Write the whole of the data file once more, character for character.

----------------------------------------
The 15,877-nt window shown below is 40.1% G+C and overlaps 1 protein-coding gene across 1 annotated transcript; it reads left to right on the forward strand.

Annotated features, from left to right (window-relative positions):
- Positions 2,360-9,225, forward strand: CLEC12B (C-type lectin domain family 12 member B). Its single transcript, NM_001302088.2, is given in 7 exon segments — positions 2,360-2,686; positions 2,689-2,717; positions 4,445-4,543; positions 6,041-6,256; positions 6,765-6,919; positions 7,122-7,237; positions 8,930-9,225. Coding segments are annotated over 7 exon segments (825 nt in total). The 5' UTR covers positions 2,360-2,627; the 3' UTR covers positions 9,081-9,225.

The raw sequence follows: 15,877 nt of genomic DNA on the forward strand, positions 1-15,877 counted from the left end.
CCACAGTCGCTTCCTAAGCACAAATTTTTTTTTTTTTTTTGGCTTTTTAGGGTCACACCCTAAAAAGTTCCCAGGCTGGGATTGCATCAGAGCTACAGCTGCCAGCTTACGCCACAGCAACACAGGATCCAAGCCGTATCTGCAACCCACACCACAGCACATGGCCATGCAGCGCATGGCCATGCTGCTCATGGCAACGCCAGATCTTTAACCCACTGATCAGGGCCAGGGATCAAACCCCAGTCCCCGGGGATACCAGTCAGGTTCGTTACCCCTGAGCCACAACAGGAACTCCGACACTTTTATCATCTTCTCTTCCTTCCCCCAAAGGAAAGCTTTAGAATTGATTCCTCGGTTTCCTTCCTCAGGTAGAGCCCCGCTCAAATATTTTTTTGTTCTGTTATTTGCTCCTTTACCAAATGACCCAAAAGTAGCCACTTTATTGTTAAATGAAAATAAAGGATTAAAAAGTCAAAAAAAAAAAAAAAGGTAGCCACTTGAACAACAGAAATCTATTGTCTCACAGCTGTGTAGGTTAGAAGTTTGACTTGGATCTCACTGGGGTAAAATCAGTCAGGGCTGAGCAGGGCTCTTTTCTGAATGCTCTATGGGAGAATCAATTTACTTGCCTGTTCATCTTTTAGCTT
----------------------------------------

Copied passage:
The 15,877-nt window shown below is 40.1% G+C and overlaps 1 protein-coding gene across 1 annotated transcript; it reads left to right on the forward strand.

Annotated features, from left to right (window-relative positions):
- Positions 2,360-9,225, forward strand: CLEC12B (C-type lectin domain family 12 member B). Its single transcript, NM_001302088.2, is given in 7 exon segments — positions 2,360-2,686; positions 2,689-2,717; positions 4,445-4,543; positions 6,041-6,256; positions 6,765-6,919; positions 7,122-7,237; positions 8,930-9,225. Coding segments are annotated over 7 exon segments (825 nt in total). The 5' UTR covers positions 2,360-2,627; the 3' UTR covers positions 9,081-9,225.

The raw sequence follows: 15,877 nt of genomic DNA on the forward strand, positions 1-15,877 counted from the left end.
CCACAGTCGCTTCCTAAGCACAAATTTTTTTTTTTTTTTTGGCTTTTTAGGGTCACACCCTAAAAAGTTCCCAGGCTGGGATTGCATCAGAGCTACAGCTGCCAGCTTACGCCACAGCAACACAGGATCCAAGCCGTATCTGCAACCCACACCACAGCACATGGCCATGCAGCGCATGGCCATGCTGCTCATGGCAACGCCAGATCTTTAACCCACTGATCAGGGCCAGGGATCAAACCCCAGTCCCCGGGGATACCAGTCAGGTTCGTTACCCCTGAGCCACAACAGGAACTCCGACACTTTTATCATCTTCTCTTCCTTCCCCCAAAGGAAAGCTTTAGAATTGATTCCTCGGTTTCCTTCCTCAGGTAGAGCCCCGCTCAAATATTTTTTTGTTCTGTTATTTGCTCCTTTACCAAATGACCCAAAAGTAGCCACTTTATTGTTAAATGAAAATAAAGGATTAAAAAGTCAAAAAAAAAAAAAAAGGTAGCCACTTGAACAACAGAAATCTATTGTCTCACAGCTGTGTAGGTTAGAAGTTTGACTTGGATCTCACTGGGGTAAAATCAGTCAGGGCTGAGCAGGGCTCTTTTCTGAATGCTCTATGGGAGAATCAATTTACTTGCCTGTTCATCTTTTAGCTT